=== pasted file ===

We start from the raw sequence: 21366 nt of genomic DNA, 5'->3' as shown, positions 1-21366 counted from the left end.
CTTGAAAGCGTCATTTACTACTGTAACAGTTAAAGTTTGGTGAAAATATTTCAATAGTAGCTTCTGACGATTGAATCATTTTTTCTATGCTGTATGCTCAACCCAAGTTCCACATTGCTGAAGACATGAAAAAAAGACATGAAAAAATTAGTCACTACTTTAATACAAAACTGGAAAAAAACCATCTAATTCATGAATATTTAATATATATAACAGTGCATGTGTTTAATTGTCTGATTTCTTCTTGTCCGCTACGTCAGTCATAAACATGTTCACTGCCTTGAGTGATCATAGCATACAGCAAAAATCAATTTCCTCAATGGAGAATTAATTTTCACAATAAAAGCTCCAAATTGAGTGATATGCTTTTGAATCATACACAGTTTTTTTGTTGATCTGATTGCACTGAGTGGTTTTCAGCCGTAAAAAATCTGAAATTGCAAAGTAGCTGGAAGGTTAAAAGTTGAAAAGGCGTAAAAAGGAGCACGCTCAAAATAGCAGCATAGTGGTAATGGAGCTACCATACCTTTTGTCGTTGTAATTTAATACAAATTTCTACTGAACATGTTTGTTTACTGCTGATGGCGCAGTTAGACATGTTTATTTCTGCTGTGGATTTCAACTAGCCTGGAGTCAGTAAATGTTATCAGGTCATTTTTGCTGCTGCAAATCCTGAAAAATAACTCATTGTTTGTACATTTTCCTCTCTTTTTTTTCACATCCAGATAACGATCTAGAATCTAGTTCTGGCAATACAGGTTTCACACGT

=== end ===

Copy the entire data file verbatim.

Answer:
We start from the raw sequence: 21366 nt of genomic DNA, 5'->3' as shown, positions 1-21366 counted from the left end.
CTTGAAAGCGTCATTTACTACTGTAACAGTTAAAGTTTGGTGAAAATATTTCAATAGTAGCTTCTGACGATTGAATCATTTTTTCTATGCTGTATGCTCAACCCAAGTTCCACATTGCTGAAGACATGAAAAAAAGACATGAAAAAATTAGTCACTACTTTAATACAAAACTGGAAAAAAACCATCTAATTCATGAATATTTAATATATATAACAGTGCATGTGTTTAATTGTCTGATTTCTTCTTGTCCGCTACGTCAGTCATAAACATGTTCACTGCCTTGAGTGATCATAGCATACAGCAAAAATCAATTTCCTCAATGGAGAATTAATTTTCACAATAAAAGCTCCAAATTGAGTGATATGCTTTTGAATCATACACAGTTTTTTTGTTGATCTGATTGCACTGAGTGGTTTTCAGCCGTAAAAAATCTGAAATTGCAAAGTAGCTGGAAGGTTAAAAGTTGAAAAGGCGTAAAAAGGAGCACGCTCAAAATAGCAGCATAGTGGTAATGGAGCTACCATACCTTTTGTCGTTGTAATTTAATACAAATTTCTACTGAACATGTTTGTTTACTGCTGATGGCGCAGTTAGACATGTTTATTTCTGCTGTGGATTTCAACTAGCCTGGAGTCAGTAAATGTTATCAGGTCATTTTTGCTGCTGCAAATCCTGAAAAATAACTCATTGTTTGTACATTTTCCTCTCTTTTTTTTCACATCCAGATAACGATCTAGAATCTAGTTCTGGCAATACAGGTTTCACACGT